There are so many connection options on the new iPad 3 that it's hard to list them all… but we're a diligent bunch here, so we'll give it a go.
The big one we're excited about is Bluetooth 4.0 – the latest version of the wireless technology, and here's our explanation from our lovely 'What is Bluetooth?' feature:
"Bluetooth 4.0 uses even less power than previous versions, and enables various devices to replace propriety sensor technology with Bluetooth.
"This Bluetooth Low Energy has benefits for technology in fitness, such as heart rate monitors and pedometers, which before could only communicate with a specific device controlling them. Now this information could theoretically be checked by any phone or computer."
"The use of Bluetooth 4.0 still isn't that widespread, but it's tipped to grow, with the possibility to even be used to work as a wireless payment system in a similar fashion to the slower speeds of NFC."
We noted that a lot of videos would fall out of sync when watched over Bluetooth headphones, which was intriguing as they would gradually fall back into step with speech only to slip again when new chapters started. Annoying.
Above that, we've got Wi-Fi up to 802.11 n standard, aGPS and a gyroscope. If that wasn't enough for you, there's a cellular data connection that can handle up to 73Mbps depending on the territory you're in, with the likes of DC-HSPA promising speeds of over 40Mbps for those in the less well-connected territories.
As you can probably guess based on past models, Apple has decided to once again use a micro SIM on the iPad 3 – we think you should probably get used to the format, as it seems to be the popular choice for most manufacturers going forwards.
Apps and Maps
When it comes to Apps, you'd think there's nothing much to worry about if you're using an Apple device. And you'd be mostly right: the new iPad 3 offers up over 250,000 apps, with a greater number than ever designed for the iPad specifically.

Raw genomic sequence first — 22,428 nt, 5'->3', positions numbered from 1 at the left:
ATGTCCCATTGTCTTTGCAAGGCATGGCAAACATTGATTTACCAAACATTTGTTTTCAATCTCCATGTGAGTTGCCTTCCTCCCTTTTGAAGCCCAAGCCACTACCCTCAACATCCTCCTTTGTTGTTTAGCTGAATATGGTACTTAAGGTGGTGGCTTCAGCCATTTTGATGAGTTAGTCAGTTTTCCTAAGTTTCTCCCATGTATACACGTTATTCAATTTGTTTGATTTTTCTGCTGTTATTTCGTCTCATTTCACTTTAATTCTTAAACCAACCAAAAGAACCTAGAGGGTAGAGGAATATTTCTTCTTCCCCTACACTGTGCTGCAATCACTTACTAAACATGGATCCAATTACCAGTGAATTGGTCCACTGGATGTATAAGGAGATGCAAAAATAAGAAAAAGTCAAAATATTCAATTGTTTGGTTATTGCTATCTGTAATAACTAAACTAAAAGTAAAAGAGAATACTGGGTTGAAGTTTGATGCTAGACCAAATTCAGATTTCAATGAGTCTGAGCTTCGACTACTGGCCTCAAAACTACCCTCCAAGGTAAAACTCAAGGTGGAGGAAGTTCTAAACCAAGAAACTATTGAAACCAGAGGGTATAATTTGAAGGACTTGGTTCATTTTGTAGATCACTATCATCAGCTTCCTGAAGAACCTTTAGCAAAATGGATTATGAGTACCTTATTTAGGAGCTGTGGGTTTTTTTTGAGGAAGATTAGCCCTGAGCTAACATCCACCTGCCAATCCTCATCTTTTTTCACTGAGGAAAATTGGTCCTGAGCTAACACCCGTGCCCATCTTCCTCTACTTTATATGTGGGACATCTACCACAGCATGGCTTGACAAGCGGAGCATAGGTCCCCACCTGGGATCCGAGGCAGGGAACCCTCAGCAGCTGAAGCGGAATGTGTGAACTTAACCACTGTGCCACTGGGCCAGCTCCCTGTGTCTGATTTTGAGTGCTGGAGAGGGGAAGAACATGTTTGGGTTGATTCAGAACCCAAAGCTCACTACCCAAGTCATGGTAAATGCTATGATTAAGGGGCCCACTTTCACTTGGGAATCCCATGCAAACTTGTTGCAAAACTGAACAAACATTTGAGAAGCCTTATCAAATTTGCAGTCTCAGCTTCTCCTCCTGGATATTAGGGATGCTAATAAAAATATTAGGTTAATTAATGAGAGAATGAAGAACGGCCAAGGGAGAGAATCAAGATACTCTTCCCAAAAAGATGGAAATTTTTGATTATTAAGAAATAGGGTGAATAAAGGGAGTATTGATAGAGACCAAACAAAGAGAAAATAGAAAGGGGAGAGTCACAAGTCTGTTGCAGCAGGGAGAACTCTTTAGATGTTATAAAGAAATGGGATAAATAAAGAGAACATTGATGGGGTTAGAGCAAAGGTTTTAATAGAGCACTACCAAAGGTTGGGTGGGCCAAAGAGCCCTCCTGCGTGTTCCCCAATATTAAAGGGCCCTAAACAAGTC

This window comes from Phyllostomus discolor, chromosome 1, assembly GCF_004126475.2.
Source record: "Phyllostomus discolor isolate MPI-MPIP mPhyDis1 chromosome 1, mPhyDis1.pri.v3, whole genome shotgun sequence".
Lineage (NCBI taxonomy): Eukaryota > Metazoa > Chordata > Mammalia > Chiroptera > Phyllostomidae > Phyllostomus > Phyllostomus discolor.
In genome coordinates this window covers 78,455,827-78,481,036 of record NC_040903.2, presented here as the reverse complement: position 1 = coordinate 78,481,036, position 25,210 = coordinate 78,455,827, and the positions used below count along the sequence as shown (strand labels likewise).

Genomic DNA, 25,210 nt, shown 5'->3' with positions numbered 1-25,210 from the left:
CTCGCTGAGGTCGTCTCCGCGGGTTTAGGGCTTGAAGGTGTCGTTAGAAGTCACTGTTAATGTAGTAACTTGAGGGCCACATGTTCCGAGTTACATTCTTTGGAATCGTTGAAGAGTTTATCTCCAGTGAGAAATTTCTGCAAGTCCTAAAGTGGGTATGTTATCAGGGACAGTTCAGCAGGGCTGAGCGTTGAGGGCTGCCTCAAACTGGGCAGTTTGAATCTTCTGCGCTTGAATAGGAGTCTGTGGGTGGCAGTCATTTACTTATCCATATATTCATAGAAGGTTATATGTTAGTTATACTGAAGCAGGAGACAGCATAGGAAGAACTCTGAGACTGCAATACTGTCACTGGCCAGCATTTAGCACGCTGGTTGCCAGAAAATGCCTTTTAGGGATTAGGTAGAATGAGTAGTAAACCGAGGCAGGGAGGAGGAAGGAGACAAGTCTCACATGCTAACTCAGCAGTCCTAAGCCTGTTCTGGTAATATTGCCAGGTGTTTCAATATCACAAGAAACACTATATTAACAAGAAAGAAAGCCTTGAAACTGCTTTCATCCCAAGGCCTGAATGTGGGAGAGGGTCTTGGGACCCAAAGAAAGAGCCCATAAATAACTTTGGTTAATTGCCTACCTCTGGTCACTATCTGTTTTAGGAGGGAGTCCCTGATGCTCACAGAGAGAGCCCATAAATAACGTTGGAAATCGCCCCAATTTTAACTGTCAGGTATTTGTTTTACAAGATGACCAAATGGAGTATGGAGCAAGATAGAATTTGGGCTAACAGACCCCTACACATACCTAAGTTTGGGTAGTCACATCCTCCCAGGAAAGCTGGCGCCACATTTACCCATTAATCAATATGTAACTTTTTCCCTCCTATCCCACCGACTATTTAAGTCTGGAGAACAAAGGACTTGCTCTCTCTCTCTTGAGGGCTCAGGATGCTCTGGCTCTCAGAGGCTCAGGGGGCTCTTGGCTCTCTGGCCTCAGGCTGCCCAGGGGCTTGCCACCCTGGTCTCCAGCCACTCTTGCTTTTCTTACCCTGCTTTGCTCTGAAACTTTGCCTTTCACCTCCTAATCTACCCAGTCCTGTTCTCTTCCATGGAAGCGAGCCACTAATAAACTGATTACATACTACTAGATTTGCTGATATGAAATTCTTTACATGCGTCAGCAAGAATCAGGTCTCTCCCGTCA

However, there's a slight worry about those meant for the Retina Display, although probably not to the levels that some in the media are trumpeting at the moment. Sure, there are some that are pushing nearly half a GB in size (iMovie, we're looking at you here) but we still need to see how other upgraded apps fare.
We really don't want to see 400MB-500MB apps becoming the norm on the iPad 3, as even with a 32GB model once you've chucked in a couple of HD films you'll be having to think about which apps you want on there… and that's never a good thing on a device – just ask HTC Desire owners.
But we'll wait until we pass judgement on this, as past performance has shown us Apple's headline apps always seem to take up more space that those from the average developer.
Until then, let's take a look at the apps Apple is telling us just look sooooo great on the iPad 3 Retina Display:
If you're a budding filmographer... well, chances are you'll want something that's a little more high power than the iPad and will want a little more effort when it comes to the program used to cut it all together. But for the average Joe Schmo making a couple of videos of his dogs and deciding it would be fun to make a mini movie of them, you know, professional-like, this is a decent addition.
At £3, it's a little pricey, but once you've made a couple of movie trailers, you'll see why it's more fun than functional - we had a blast once we'd thought about the footage we wanted to chuck in.
The main project option can be really well exploited by putting together some nice interstitials to give your home movies a bit of flair - but be warned, it's a little limited, despite how awesome the films some people seem to be managing.
We will say one thing: it's much easier to cut together a decent-ish film with a better looking screen, and the speed with which the A5X processor is able to keep things running is a plus to us, although the iPad 4 is even more adept at the same trick.
iBooks is a place where the new iPad 3 really shines. It doesn't really manage to beat the likes of the Amazon Kindle when it comes to easing strain on the eyes, but the smooth way the letters are laid on the page make it a joy to use to munch through your favourite tome of the moment.
The likes of a little bookmark animation really make this app pop, and with the prices not terrible on many titles this is another decent stab from Apple at taking another cut of the ebook market.
iPhoto is another app that really takes advantage of the Retina Display on the iPad 3, and it makes editing that much easier thanks to it.